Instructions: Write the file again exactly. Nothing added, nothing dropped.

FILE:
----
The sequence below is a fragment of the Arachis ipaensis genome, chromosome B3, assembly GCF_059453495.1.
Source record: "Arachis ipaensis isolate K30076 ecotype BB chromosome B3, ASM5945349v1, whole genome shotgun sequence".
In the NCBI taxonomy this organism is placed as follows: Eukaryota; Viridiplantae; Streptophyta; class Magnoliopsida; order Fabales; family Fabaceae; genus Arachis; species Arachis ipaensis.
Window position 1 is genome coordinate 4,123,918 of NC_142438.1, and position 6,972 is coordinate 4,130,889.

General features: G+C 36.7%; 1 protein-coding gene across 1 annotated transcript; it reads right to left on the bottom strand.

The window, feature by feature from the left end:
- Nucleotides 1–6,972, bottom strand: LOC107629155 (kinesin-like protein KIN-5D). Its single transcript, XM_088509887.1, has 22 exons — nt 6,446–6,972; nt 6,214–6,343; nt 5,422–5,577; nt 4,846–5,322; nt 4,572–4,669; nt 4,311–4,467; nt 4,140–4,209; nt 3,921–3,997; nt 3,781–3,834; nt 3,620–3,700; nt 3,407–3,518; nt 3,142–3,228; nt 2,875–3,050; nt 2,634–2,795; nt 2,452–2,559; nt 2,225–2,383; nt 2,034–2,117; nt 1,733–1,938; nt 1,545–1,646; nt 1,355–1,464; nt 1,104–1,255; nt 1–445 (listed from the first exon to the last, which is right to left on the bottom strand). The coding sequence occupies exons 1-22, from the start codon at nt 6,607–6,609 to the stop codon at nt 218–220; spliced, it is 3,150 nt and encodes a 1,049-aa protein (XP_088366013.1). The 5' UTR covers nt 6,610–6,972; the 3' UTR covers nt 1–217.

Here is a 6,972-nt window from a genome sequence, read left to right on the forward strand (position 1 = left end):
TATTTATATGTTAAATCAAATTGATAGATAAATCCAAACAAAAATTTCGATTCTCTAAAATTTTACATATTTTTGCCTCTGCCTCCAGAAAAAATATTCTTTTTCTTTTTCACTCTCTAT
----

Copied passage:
The sequence below is a fragment of the Arachis ipaensis genome, chromosome B3, assembly GCF_059453495.1.
Source record: "Arachis ipaensis isolate K30076 ecotype BB chromosome B3, ASM5945349v1, whole genome shotgun sequence".
In the NCBI taxonomy this organism is placed as follows: Eukaryota; Viridiplantae; Streptophyta; class Magnoliopsida; order Fabales; family Fabaceae; genus Arachis; species Arachis ipaensis.
Window position 1 is genome coordinate 4,123,918 of NC_142438.1, and position 6,972 is coordinate 4,130,889.

General features: G+C 36.7%; 1 protein-coding gene across 1 annotated transcript; it reads right to left on the bottom strand.

The window, feature by feature from the left end:
- Nucleotides 1–6,972, bottom strand: LOC107629155 (kinesin-like protein KIN-5D). Its single transcript, XM_088509887.1, has 22 exons — nt 6,446–6,972; nt 6,214–6,343; nt 5,422–5,577; nt 4,846–5,322; nt 4,572–4,669; nt 4,311–4,467; nt 4,140–4,209; nt 3,921–3,997; nt 3,781–3,834; nt 3,620–3,700; nt 3,407–3,518; nt 3,142–3,228; nt 2,875–3,050; nt 2,634–2,795; nt 2,452–2,559; nt 2,225–2,383; nt 2,034–2,117; nt 1,733–1,938; nt 1,545–1,646; nt 1,355–1,464; nt 1,104–1,255; nt 1–445 (listed from the first exon to the last, which is right to left on the bottom strand). The coding sequence occupies exons 1-22, from the start codon at nt 6,607–6,609 to the stop codon at nt 218–220; spliced, it is 3,150 nt and encodes a 1,049-aa protein (XP_088366013.1). The 5' UTR covers nt 6,610–6,972; the 3' UTR covers nt 1–217.

Here is a 6,972-nt window from a genome sequence, read left to right on the forward strand (position 1 = left end):
TATTTATATGTTAAATCAAATTGATAGATAAATCCAAACAAAAATTTCGATTCTCTAAAATTTTACATATTTTTGCCTCTGCCTCCAGAAAAAATATTCTTTTTCTTTTTCACTCTCTAT